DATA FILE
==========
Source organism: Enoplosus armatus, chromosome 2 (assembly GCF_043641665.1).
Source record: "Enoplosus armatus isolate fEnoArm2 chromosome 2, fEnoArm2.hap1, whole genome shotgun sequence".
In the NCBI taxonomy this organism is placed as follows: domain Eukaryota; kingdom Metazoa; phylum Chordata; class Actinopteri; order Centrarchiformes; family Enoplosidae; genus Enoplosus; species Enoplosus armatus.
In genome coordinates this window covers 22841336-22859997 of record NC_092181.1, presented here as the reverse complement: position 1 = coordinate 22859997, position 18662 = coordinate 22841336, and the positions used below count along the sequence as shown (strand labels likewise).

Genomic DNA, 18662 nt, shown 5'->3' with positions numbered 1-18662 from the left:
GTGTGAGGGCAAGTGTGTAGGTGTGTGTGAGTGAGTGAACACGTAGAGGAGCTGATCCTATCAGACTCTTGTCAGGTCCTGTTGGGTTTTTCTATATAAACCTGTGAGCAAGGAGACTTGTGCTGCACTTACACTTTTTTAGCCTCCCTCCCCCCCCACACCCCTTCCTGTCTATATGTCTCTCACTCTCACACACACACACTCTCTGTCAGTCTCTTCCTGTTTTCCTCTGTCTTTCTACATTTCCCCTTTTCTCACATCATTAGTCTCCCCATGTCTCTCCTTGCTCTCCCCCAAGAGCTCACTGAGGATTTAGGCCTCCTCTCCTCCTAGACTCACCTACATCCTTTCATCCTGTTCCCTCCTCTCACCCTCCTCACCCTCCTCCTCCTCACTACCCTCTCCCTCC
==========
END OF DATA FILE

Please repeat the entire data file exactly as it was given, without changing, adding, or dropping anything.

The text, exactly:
Source organism: Enoplosus armatus, chromosome 2 (assembly GCF_043641665.1).
Source record: "Enoplosus armatus isolate fEnoArm2 chromosome 2, fEnoArm2.hap1, whole genome shotgun sequence".
In the NCBI taxonomy this organism is placed as follows: domain Eukaryota; kingdom Metazoa; phylum Chordata; class Actinopteri; order Centrarchiformes; family Enoplosidae; genus Enoplosus; species Enoplosus armatus.
In genome coordinates this window covers 22841336-22859997 of record NC_092181.1, presented here as the reverse complement: position 1 = coordinate 22859997, position 18662 = coordinate 22841336, and the positions used below count along the sequence as shown (strand labels likewise).

Genomic DNA, 18662 nt, shown 5'->3' with positions numbered 1-18662 from the left:
GTGTGAGGGCAAGTGTGTAGGTGTGTGTGAGTGAGTGAACACGTAGAGGAGCTGATCCTATCAGACTCTTGTCAGGTCCTGTTGGGTTTTTCTATATAAACCTGTGAGCAAGGAGACTTGTGCTGCACTTACACTTTTTTAGCCTCCCTCCCCCCCCACACCCCTTCCTGTCTATATGTCTCTCACTCTCACACACACACACTCTCTGTCAGTCTCTTCCTGTTTTCCTCTGTCTTTCTACATTTCCCCTTTTCTCACATCATTAGTCTCCCCATGTCTCTCCTTGCTCTCCCCCAAGAGCTCACTGAGGATTTAGGCCTCCTCTCCTCCTAGACTCACCTACATCCTTTCATCCTGTTCCCTCCTCTCACCCTCCTCACCCTCCTCCTCCTCACTACCCTCTCCCTCC